Conway’s law is named after Melvin Conway. In a work not solely related to IT systems, Conway observed that

organizations which design systems … are constrained to produce designs which are copies of the communication structures of these organizations

If you are interested in more background and context this is a good article.

The way Conway’s law is often applied to IT systems is that when you examine the systems implemented at an organisation then the boundaries that exist in the organisation are reflected in the software. An organisation that has a clear boundary between Sales and New Product development departments for example, is likely to have separate systems supporting those business units. The implication is that organisation structures have an implicit influence on enterprise architectures. Another interpretation is that an architecture is more likely to be successful if it complements an organisation’s structure as opposed to one that works against it.

Conway’s observations also support why there is often significant IT impact when an organisation restructures or during acquisitions and mergers. A previously successful enterprise architecture can cause friction as the organisation it worked best for is no longer present. As structural changes in modern organisations are common, Conway’s law should act as a reminder to ensure that architectures are adaptable.

Conway’s law is more than an observation – it can be used as an architectural tool in a couple of ways. Firstly, you can assess your architecture or design against the structure of the business it is intended to support. System interfaces should loosely map to organisational and communication boundaries. If a component spans organisational units, you can ask yourself whether it is appropriate. Each business unit may have a different set of often conflicting requirements and priorities and they may change at different rates. Is sharing the same component still a good idea? Secondly you can use Conway’s Law as a guide to structuring your development team. A decomposed architecture could be split into features or components and teams can be aligned around particular features.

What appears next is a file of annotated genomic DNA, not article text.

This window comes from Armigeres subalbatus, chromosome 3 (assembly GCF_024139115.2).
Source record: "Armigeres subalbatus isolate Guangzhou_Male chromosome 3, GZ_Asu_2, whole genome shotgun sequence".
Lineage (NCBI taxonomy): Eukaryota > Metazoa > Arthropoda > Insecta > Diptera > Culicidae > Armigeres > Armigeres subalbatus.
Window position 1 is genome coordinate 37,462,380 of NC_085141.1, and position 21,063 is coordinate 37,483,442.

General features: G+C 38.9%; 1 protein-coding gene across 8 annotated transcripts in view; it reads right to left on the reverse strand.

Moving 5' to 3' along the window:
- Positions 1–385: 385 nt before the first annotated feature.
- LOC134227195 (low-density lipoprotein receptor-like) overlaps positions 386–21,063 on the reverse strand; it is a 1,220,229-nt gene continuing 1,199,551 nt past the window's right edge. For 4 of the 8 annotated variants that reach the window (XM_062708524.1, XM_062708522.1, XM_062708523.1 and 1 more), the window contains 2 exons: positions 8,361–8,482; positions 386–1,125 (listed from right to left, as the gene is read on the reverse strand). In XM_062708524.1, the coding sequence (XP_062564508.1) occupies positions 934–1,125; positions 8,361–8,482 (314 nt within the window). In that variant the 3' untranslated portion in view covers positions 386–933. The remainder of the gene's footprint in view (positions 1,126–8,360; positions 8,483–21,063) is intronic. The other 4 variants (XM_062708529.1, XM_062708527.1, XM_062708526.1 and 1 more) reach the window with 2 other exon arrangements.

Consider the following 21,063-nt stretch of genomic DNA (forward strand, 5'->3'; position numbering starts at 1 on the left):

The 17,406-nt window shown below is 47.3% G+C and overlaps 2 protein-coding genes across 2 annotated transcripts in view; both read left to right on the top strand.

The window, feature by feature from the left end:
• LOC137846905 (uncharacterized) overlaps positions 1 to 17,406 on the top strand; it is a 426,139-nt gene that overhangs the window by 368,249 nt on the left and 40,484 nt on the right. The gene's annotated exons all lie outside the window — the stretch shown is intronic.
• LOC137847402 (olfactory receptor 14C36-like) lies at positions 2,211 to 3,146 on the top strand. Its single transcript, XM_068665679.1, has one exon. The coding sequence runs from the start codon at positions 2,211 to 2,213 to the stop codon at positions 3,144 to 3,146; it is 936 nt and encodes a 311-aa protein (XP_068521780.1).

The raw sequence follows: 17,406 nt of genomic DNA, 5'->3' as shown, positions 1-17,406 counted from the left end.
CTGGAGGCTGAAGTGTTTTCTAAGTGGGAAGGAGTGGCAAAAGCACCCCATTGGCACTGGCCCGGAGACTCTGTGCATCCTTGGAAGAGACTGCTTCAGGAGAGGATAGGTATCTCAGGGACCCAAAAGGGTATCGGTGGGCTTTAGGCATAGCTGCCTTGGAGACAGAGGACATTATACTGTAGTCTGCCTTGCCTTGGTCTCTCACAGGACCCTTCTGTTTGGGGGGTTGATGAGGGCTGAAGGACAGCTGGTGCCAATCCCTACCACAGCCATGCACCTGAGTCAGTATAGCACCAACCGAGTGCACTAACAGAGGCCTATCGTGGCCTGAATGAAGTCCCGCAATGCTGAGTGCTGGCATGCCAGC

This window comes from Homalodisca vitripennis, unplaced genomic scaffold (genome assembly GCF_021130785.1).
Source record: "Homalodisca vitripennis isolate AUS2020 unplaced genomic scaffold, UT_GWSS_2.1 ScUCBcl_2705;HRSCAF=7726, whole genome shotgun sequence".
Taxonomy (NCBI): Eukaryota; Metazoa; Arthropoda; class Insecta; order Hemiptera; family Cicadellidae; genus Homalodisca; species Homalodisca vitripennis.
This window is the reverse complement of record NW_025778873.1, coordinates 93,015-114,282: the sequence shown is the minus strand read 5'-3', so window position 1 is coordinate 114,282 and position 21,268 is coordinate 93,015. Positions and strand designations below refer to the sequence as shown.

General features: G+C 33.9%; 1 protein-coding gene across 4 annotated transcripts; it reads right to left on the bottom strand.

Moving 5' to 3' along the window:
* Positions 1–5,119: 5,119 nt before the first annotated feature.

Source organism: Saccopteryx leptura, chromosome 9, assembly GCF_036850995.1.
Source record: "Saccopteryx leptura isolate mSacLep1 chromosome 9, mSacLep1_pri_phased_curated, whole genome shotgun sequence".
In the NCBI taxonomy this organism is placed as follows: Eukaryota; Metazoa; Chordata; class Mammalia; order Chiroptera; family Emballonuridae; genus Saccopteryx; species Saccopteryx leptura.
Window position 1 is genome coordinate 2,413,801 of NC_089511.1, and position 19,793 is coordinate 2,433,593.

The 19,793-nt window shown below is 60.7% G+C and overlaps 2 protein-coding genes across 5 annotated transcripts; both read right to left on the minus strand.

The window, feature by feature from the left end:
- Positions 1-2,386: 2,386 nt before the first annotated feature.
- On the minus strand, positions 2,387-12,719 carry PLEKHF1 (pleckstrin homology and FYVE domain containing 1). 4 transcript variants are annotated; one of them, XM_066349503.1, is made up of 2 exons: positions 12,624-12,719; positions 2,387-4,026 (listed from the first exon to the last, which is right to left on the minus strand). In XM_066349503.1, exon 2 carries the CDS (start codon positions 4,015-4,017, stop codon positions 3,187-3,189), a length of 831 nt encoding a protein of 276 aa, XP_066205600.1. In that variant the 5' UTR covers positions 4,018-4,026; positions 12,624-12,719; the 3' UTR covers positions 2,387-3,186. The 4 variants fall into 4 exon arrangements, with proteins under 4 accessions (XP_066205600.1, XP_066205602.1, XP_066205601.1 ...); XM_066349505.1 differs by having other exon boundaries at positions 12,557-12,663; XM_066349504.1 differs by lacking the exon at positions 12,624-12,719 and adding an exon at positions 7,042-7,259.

However, you look at it Conway’s law implies that the architecture of a distributed system and the organisation structure in which it is deployed are linked. For example, if there is an organisational imperative to deliver a Service Oriented Architecture the topology of the services should be aligned to the organisation’s structure. If you have the perfect service topology which doesn’t fit the organisation structure, then the organisation needs to go through a business transformation. However, it is more likely that your project cannot drive such a large change to the business so your architecture should align around business boundaries. You can use the organisation structure to define boundaries and inter dependencies. You can also use it to determine potential service owners.

You can use Conway’s law to find potential problems in an architecture or to understand why there is a certain degree of friction between your IT and the business. Recently I was involved in a SOA approach where the services were focused around key enterprise data entities.  However, the organization business units tended to use lots of different data entities and in some areas there wasn’t clear ownership for them. The service topology was not aligned with the business. This was demonstrated when business owners didn’t want to take on full ownership of particular Enterprise services – they only wanted to deliver the bits they cared about and not consider any wider requirements. What resulted were services customised to the particular needs of a single business unit, making it not reusable across the organisation. Conway’s law should have told the organisation that if they wanted to have a suite of common services then they needed clearly identified parts of the business to own those services rather than try to find an owner within the existing structure.

So Conway’s Law has a role as an Architectural tool, but does it have other uses?

When organisations are starting on an Agile transformation, they often start with projects. A candidate project is chosen that become an exemplar, a model for how Agile is done in the business. However, many large organisations still have a least one foot firmly in the Waterfall camp, they have PMO’s and service gates and governance, ergh!

So soon the Agile exemplar is asked to fit a fixed scope within a fixed time window. The wider organisation starts to set expectations about what will be delivered when, well before the delivery date. The project has to jump through service gates. What do you mean you have started coding? Where is your Business Requirement Specification? You haven’t had architectural sign-off yet! Service Gate X demands it.

Conway’s law predicts this friction, because the project delivery methodology does not fit the way the organisation is set up. Programme management has to work in a different way, project governance changes as project don’t have a define start middle and end any more. In a highly transformed Agile environment there isn’t a concept of a project any more, isn’t is more likely continuous streams of change.

The key message is that Conway’s law says that you are not going to become an Agile organisation by simply trying to deliver projects using Agile Methodologies. Instead you need an organisational change. The organisation needs to think Agile to be Agile.

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